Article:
How India Inc paid record dividends in these tough Covid times


India Inc. paid record dividends in FY21 despite tough Covid time, all thanks to earnings due to low-interest rates, cash flow, and recovery in better balance sheets. The equity dividends have been paid by the top 155 of NSE 200 companies in FY21 compared to FY20 it jumped 38 percent or Rs 61,000 crore.

With suppressed demand after the lockdown led by Covid last year, the profitability growth of companies has been high. He adds that companies have been reporting good profit numbers since the September 2020 quarter, which was also repeated in the quarters December 2020 and March 2021.

PSUs like NTPC, Indian Oil, BPCL, HPCL, SBI, SAIL, and Coal India contributed the maximum to dividend kitty in FY21. Private companies Hindustan Unilever, Infosys, Ambuja Cement, Britannia, Tech Mahindra, and L&T have seen significant dividend growth for this period.

Cost reduction efforts and strengthening working capital requirements helped firms, especially older people, to report better income. While the fall in interest rates has benefited the profitability of companies, large groups have taken better market share to the corners. It drove strong profitability, enabling better dividend payments. While managing the costs of large companies, it was difficult for small companies.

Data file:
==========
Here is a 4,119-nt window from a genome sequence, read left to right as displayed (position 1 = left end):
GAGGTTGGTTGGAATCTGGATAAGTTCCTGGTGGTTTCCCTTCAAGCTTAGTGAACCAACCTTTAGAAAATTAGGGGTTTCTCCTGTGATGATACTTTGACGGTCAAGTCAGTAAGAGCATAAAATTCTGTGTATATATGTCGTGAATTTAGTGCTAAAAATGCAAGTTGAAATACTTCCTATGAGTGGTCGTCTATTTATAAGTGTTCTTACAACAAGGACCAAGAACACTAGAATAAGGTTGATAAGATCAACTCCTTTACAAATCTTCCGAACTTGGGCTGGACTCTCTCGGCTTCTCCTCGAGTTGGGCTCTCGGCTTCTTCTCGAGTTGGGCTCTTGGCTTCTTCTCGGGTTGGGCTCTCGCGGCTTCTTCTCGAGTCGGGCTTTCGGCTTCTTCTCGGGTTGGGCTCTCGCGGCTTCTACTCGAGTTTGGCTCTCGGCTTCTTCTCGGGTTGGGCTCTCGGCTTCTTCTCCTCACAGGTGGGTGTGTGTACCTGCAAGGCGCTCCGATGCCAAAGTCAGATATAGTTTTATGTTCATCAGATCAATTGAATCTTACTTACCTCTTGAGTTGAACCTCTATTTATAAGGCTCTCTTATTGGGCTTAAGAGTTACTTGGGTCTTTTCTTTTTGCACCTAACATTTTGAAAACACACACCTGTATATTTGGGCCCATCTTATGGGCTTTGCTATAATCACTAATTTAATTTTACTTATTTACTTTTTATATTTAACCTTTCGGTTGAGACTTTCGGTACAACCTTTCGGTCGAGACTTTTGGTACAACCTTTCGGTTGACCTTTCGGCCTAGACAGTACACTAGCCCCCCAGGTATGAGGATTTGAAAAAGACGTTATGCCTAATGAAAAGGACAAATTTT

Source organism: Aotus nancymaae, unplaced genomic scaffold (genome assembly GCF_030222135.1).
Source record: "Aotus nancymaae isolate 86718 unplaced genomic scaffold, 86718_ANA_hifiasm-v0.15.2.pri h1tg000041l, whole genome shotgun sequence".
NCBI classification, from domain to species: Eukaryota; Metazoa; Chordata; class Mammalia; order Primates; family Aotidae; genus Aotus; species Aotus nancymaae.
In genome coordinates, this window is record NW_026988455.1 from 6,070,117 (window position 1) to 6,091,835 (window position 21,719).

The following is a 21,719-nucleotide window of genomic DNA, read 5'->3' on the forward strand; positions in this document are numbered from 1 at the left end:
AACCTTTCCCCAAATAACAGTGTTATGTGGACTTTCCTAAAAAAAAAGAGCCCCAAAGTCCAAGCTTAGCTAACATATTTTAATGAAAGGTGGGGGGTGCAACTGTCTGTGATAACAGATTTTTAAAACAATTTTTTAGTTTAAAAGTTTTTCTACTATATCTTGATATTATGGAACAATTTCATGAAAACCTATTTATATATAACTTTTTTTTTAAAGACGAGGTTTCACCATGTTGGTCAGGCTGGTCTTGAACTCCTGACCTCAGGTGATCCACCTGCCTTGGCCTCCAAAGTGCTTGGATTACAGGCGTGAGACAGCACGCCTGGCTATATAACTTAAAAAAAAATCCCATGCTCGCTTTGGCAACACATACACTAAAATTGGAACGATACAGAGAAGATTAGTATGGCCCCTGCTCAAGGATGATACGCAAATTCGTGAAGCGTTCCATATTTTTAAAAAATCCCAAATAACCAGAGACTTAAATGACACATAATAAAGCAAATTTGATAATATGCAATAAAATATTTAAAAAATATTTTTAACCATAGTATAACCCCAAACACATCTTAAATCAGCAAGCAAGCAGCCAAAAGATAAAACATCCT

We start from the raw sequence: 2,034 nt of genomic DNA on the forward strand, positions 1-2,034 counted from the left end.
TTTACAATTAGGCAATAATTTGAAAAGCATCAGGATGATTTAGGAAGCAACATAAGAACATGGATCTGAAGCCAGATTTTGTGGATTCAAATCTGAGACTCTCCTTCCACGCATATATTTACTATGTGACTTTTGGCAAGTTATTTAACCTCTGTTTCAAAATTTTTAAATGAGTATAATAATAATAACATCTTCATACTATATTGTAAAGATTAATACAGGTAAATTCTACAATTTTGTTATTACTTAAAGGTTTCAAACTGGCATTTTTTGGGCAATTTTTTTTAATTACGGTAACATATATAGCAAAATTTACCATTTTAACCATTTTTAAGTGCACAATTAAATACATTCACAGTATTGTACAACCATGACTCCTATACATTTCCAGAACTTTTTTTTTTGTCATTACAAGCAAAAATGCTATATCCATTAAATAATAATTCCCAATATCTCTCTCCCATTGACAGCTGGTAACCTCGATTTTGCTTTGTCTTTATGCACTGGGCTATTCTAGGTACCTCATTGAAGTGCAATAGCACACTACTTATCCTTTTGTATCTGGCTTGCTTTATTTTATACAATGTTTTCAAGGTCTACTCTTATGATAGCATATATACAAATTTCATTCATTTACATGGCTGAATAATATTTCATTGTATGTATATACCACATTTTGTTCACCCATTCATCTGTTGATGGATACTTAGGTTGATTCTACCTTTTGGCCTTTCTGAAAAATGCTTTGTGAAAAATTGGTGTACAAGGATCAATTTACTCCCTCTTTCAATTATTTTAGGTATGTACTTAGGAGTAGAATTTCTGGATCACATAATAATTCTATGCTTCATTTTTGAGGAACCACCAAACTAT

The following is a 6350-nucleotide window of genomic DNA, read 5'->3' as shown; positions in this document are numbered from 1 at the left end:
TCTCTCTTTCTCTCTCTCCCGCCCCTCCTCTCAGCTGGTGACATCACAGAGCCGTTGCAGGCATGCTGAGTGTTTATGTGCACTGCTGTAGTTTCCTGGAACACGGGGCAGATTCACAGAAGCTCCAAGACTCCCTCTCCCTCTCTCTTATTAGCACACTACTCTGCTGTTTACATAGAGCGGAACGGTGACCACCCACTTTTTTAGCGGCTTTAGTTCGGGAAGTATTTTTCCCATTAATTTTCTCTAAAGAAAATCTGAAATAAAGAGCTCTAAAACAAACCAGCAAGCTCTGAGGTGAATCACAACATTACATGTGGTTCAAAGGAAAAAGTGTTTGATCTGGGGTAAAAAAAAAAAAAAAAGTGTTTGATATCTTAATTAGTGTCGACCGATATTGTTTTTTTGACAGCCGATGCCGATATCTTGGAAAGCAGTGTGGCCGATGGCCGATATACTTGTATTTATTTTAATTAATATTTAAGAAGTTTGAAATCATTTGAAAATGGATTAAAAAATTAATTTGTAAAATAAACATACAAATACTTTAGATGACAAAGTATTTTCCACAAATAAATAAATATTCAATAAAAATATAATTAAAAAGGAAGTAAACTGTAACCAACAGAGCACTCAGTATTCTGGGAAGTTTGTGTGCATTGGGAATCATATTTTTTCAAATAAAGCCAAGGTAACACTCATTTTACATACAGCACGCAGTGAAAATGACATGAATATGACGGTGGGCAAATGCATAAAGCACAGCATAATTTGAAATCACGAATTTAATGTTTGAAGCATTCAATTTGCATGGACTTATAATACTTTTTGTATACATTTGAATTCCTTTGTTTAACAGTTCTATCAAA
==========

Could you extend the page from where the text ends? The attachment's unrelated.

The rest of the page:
Nifty for 500 companies had a profit of Rs 2.20 lakh crore in the December 2020 quarter and will be even higher in the March quarter, says Shah. State-owned oil marketing company Bharat Petroleum declared a record dividend of Rs 17,137 crore in FY1, while Rs 3,245 crore was paid in FY20. The sale of its 61.5 percent stake in Assam’s Numaligarh refinery gave the firm Rs 9,876 crore.

Consumer major Hindustan Unilever, whose net profit has increased by 18 percent to Rs 7,995 crore in FY21, disbursed Rs 9,518 crore as against Rs 5,400 crore paid in FY20. IT Criterion Infosys paid Rs 27 per share in FY21 as compared to Rs 17.50 in FY21; In terms of the amount paid, there has been a 54 percent increase – from Rs 7,452 crore to Rs 11,502 crore. Similarly, Ambuja Cement increased its payment for the year ended December 2019 from Rs 298 crore to Rs 3,574 crore in December 2020.

According to analysts, companies see no reason to save money for capital expenditure in a demand-hungry economy. There is no re-investment cycle with the slowdown in the economy, says Ramdev Agarwal, chairman of Motilal Oswal Financial Services.

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